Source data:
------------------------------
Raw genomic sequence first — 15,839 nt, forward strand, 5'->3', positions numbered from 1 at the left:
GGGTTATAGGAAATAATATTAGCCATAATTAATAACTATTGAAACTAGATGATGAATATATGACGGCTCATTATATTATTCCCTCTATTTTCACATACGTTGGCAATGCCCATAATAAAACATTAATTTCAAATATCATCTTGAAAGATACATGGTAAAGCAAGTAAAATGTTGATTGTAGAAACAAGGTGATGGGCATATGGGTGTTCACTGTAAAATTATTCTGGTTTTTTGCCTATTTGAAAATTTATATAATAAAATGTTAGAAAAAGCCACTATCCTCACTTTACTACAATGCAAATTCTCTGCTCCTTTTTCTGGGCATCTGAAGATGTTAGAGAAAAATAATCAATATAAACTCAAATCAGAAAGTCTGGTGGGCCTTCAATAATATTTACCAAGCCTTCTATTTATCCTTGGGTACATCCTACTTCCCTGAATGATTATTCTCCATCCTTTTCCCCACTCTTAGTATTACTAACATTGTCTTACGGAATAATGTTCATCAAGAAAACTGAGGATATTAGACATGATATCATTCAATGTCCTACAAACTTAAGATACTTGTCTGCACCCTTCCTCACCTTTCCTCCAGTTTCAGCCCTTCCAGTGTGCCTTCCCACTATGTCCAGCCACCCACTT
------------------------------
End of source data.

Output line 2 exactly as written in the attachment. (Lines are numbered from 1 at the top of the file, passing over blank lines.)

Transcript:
GGGTTATAGGAAATAATATTAGCCATAATTAATAACTATTGAAACTAGATGATGAATATATGACGGCTCATTATATTATTCCCTCTATTTTCACATACGTTGGCAATGCCCATAATAAAACATTAATTTCAAATATCATCTTGAAAGATACATGGTAAAGCAAGTAAAATGTTGATTGTAGAAACAAGGTGATGGGCATATGGGTGTTCACTGTAAAATTATTCTGGTTTTTTGCCTATTTGAAAATTTATATAATAAAATGTTAGAAAAAGCCACTATCCTCACTTTACTACAATGCAAATTCTCTGCTCCTTTTTCTGGGCATCTGAAGATGTTAGAGAAAAATAATCAATATAAACTCAAATCAGAAAGTCTGGTGGGCCTTCAATAATATTTACCAAGCCTTCTATTTATCCTTGGGTACATCCTACTTCCCTGAATGATTATTCTCCATCCTTTTCCCCACTCTTAGTATTACTAACATTGTCTTACGGAATAATGTTCATCAAGAAAACTGAGGATATTAGACATGATATCATTCAATGTCCTACAAACTTAAGATACTTGTCTGCACCCTTCCTCACCTTTCCTCCAGTTTCAGCCCTTCCAGTGTGCCTTCCCACTATGTCCAGCCACCCACTT